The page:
Room 103/107 was rectangular in shape (c. 2.6 × 3.5 m; Fig. 4) and surrounded by walls on all sides (W1–W3, W7; width 0.8–0.9 m). Walls 2 and 7 were preserved up to six courses high (0.8 m), whereas W1 and W3 survived only three courses high (0.45 m). The room was entered from the north through a doorway (width 0.85 m) set in the western third of W7. Stone doorjambs were preserved on both sides of the doorway. Two threshold stones bear an inner groove and a hewn base for the door hinge (Fig. 5). The floor of the room was c. 0.15 m lower than the door threshold and c. 0.2 m lower than the courtyard floor. A small, irregularly-shaped, rock-cut pit (diameter c. 0.4 m, depth 0.6 m) was at the southern end of the room.
Work Surface 4 (1.3 × 1.5 m; Fig. 6) was rectangular in shape and built along the outer face of W2.
Courtyard 117 (c. 4.7 × 5.5 m; Fig. 7) was rectangular in shape and surrounded by walls on the west, north and east (W5, W6, W8; width 0.5–0.8 m). Wall 5 was preserved to a height of five courses (0.7 m), whereas W6 and W8 survived to a height of only one or two courses (maximum height 0.3 m). Wall 5 adjoined the northwestern corner of the building (W2, W7; Fig. 8) from the west. The courtyard was entered from the south via an opening (width 1.1 m) situated between the southern end of W8 and the room’s northeastern corner; a stone socket was found in situ at the southern end of W8 (Fig. 9). A probe excavated in the southwestern corner of the courtyard (L118), beneath the floor, unearthed natural loess soil.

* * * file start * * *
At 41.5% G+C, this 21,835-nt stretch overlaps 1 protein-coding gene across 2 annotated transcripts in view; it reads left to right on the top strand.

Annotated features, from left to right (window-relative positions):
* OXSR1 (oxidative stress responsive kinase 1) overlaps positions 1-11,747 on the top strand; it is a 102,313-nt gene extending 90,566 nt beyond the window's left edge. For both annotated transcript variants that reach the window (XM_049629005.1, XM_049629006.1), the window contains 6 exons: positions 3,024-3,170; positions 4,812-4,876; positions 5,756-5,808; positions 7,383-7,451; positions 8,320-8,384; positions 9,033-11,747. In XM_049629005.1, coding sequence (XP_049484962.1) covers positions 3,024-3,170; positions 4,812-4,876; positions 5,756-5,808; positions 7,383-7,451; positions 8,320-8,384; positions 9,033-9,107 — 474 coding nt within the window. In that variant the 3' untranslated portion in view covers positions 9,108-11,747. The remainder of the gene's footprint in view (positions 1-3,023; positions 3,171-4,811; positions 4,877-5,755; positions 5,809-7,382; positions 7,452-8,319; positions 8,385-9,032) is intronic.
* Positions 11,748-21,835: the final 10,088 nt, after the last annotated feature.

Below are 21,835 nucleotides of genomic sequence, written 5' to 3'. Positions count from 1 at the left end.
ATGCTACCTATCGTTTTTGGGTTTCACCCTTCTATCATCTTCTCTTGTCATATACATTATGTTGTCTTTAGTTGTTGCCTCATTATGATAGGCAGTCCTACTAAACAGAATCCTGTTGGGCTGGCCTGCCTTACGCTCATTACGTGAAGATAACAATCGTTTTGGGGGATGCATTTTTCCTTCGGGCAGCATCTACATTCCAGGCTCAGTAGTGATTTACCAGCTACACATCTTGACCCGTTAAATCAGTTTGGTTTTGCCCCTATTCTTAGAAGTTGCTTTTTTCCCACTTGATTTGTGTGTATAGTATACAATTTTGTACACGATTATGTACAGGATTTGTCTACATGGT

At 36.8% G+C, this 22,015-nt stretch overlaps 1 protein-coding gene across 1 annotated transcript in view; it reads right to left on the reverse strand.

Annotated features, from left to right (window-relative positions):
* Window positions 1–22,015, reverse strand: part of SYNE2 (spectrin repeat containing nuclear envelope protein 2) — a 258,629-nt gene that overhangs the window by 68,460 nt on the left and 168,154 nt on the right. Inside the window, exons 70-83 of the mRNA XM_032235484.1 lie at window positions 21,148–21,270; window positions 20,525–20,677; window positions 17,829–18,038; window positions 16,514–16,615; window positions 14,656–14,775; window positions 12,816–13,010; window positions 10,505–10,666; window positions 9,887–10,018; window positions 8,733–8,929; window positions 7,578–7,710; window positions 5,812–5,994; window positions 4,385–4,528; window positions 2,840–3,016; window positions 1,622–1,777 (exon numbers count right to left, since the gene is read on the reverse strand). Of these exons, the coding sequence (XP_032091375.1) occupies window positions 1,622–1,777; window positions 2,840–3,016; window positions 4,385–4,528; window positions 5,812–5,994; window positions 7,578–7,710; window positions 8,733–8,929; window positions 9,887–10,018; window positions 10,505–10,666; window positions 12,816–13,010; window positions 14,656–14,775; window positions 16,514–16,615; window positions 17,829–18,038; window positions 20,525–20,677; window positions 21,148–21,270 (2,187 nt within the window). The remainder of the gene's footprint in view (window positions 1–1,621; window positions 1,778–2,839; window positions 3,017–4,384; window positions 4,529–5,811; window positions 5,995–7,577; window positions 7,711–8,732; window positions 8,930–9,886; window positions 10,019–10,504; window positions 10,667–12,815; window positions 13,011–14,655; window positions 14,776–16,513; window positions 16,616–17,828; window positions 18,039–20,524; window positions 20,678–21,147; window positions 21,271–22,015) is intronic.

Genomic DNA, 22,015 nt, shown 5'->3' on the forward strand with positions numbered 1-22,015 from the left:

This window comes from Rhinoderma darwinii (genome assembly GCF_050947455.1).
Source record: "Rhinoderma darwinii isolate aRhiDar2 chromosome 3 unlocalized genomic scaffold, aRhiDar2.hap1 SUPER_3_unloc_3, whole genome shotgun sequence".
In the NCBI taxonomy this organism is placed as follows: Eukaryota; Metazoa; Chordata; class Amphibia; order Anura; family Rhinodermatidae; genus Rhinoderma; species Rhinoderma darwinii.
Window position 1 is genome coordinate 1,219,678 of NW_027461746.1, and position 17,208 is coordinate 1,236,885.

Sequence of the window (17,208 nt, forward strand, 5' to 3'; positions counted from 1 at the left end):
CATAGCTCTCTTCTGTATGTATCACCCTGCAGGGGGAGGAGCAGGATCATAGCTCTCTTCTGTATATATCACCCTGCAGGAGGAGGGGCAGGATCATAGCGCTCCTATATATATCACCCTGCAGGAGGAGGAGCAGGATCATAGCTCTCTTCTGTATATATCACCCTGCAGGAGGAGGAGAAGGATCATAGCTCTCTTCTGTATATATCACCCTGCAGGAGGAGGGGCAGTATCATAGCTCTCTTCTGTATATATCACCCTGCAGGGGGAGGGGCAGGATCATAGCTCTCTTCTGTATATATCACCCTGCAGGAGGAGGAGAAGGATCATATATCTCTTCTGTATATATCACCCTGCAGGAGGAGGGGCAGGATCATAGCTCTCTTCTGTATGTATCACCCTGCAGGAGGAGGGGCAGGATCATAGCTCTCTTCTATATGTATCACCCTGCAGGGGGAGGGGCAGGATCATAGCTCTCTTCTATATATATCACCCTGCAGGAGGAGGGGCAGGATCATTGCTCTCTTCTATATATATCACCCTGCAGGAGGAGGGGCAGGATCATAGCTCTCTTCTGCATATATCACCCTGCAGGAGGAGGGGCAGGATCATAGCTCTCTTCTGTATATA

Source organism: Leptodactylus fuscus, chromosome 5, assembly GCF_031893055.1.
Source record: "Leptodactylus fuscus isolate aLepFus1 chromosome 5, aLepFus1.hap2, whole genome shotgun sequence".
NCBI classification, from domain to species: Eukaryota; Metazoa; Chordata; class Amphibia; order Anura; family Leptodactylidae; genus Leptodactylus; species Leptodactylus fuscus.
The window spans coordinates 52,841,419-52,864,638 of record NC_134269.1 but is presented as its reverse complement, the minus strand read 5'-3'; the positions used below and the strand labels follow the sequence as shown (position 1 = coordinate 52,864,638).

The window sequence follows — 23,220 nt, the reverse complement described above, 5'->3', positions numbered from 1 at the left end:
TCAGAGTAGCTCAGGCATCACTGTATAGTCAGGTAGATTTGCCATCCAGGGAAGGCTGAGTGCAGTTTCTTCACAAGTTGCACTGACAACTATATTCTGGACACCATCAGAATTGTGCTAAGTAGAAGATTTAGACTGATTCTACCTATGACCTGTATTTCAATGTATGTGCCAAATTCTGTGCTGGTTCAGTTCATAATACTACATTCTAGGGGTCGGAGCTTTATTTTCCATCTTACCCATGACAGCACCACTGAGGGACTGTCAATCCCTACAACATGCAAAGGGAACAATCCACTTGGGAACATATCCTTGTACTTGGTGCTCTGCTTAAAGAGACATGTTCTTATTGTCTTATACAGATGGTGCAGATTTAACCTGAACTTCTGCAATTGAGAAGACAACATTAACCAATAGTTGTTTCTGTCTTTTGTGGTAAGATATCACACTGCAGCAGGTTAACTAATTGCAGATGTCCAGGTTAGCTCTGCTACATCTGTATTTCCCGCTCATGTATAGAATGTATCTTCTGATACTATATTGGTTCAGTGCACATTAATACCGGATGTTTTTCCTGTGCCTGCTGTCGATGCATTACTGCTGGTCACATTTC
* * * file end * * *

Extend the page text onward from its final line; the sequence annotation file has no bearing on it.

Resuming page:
The walls of the room and courtyard were founded for the most part on bedrock. Signs of rock-cuttings and leveling of the bedrock were noted in several places. The bedrock outcrop beneath the corner of W1 and W3 was evenly hewn to serve as the bottom course of the walls (Fig. 10). The corners of the watchman’s hut were constructed of especially large stones. The walls’ exterior was built of large, roughly hewn stones, and their interior was made of small and medium fieldstones; the walls’ core was filled with small stones and earth. Walls 3, 6 and 8 were damaged by erosion, and their stones tumbled down into the streambed of Nahal Tilla; thus the outer face of W3 was destroyed and W8 was only partially preserved.
The floors of the room and the courtyard were made of well-tamped layers of loess, on which fragments of pottery vessels, stone vessels and several glass fragments were found. The pottery assemblage dates to the Late Byzantine period, and consists of bowls, including a Late Roman C vessel (Fig. 11:1), cooking pots (Fig. 11:2–6), bag-shaped jars (Fig. 11:7–10) and a flask (Fig. 11:11). The base of a basalt bowl was also discovered (Fig. 11:12).
The cave entrance, which was blocked with loess and stones, was exposed c. 9 m east of the watchman’s hut (L110; Fig. 12). The cave was natural and was only partially excavated.
The remains at the site were dated to the Late Byzantine period based on the pottery sherds. The structure was not built as a single unit; the room was constructed first and the courtyard was added later. The watchman’s hut was an isolated structure, not part of any settlement. It was located c. 2 km west of Khirbet Abu Khaff and it attests to the agricultural activity of the local inhabitants.